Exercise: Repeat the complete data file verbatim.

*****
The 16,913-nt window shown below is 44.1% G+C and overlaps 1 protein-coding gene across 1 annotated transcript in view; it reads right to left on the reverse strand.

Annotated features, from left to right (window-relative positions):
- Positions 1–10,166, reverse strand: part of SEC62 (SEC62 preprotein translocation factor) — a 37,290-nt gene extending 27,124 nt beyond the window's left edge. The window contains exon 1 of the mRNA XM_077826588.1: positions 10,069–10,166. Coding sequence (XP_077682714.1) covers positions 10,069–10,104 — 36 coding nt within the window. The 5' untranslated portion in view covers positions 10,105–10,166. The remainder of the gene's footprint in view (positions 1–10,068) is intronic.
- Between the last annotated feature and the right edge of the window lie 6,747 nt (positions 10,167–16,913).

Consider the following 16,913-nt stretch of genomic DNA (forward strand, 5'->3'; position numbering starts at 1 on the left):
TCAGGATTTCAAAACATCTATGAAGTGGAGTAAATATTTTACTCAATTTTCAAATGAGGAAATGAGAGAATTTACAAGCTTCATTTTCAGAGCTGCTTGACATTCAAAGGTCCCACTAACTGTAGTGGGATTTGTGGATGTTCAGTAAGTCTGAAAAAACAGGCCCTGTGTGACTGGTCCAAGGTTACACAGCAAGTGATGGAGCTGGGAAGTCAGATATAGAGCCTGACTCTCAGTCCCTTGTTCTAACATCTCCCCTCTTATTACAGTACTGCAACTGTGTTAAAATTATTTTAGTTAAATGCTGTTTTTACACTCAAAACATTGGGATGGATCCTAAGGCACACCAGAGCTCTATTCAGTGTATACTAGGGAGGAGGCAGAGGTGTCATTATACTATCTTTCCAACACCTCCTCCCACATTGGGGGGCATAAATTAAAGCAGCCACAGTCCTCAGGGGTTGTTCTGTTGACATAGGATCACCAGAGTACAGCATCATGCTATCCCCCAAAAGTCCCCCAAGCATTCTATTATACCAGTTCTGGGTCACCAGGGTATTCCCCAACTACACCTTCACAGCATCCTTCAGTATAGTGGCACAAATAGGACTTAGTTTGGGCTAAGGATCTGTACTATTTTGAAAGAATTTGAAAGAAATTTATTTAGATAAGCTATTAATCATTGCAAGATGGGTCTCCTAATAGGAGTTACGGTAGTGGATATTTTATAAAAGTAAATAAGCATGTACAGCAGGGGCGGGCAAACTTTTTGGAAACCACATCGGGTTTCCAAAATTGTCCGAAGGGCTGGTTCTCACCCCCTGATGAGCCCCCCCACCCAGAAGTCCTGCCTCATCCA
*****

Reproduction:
The 16,913-nt window shown below is 44.1% G+C and overlaps 1 protein-coding gene across 1 annotated transcript in view; it reads right to left on the reverse strand.

Annotated features, from left to right (window-relative positions):
- Positions 1–10,166, reverse strand: part of SEC62 (SEC62 preprotein translocation factor) — a 37,290-nt gene extending 27,124 nt beyond the window's left edge. The window contains exon 1 of the mRNA XM_077826588.1: positions 10,069–10,166. Coding sequence (XP_077682714.1) covers positions 10,069–10,104 — 36 coding nt within the window. The 5' untranslated portion in view covers positions 10,105–10,166. The remainder of the gene's footprint in view (positions 1–10,068) is intronic.
- Between the last annotated feature and the right edge of the window lie 6,747 nt (positions 10,167–16,913).

Consider the following 16,913-nt stretch of genomic DNA (forward strand, 5'->3'; position numbering starts at 1 on the left):
TCAGGATTTCAAAACATCTATGAAGTGGAGTAAATATTTTACTCAATTTTCAAATGAGGAAATGAGAGAATTTACAAGCTTCATTTTCAGAGCTGCTTGACATTCAAAGGTCCCACTAACTGTAGTGGGATTTGTGGATGTTCAGTAAGTCTGAAAAAACAGGCCCTGTGTGACTGGTCCAAGGTTACACAGCAAGTGATGGAGCTGGGAAGTCAGATATAGAGCCTGACTCTCAGTCCCTTGTTCTAACATCTCCCCTCTTATTACAGTACTGCAACTGTGTTAAAATTATTTTAGTTAAATGCTGTTTTTACACTCAAAACATTGGGATGGATCCTAAGGCACACCAGAGCTCTATTCAGTGTATACTAGGGAGGAGGCAGAGGTGTCATTATACTATCTTTCCAACACCTCCTCCCACATTGGGGGGCATAAATTAAAGCAGCCACAGTCCTCAGGGGTTGTTCTGTTGACATAGGATCACCAGAGTACAGCATCATGCTATCCCCCAAAAGTCCCCCAAGCATTCTATTATACCAGTTCTGGGTCACCAGGGTATTCCCCAACTACACCTTCACAGCATCCTTCAGTATAGTGGCACAAATAGGACTTAGTTTGGGCTAAGGATCTGTACTATTTTGAAAGAATTTGAAAGAAATTTATTTAGATAAGCTATTAATCATTGCAAGATGGGTCTCCTAATAGGAGTTACGGTAGTGGATATTTTATAAAAGTAAATAAGCATGTACAGCAGGGGCGGGCAAACTTTTTGGAAACCACATCGGGTTTCCAAAATTGTCCGAAGGGCTGGTTCTCACCCCCTGATGAGCCCCCCCACCCAGAAGTCCTGCCTCATCCA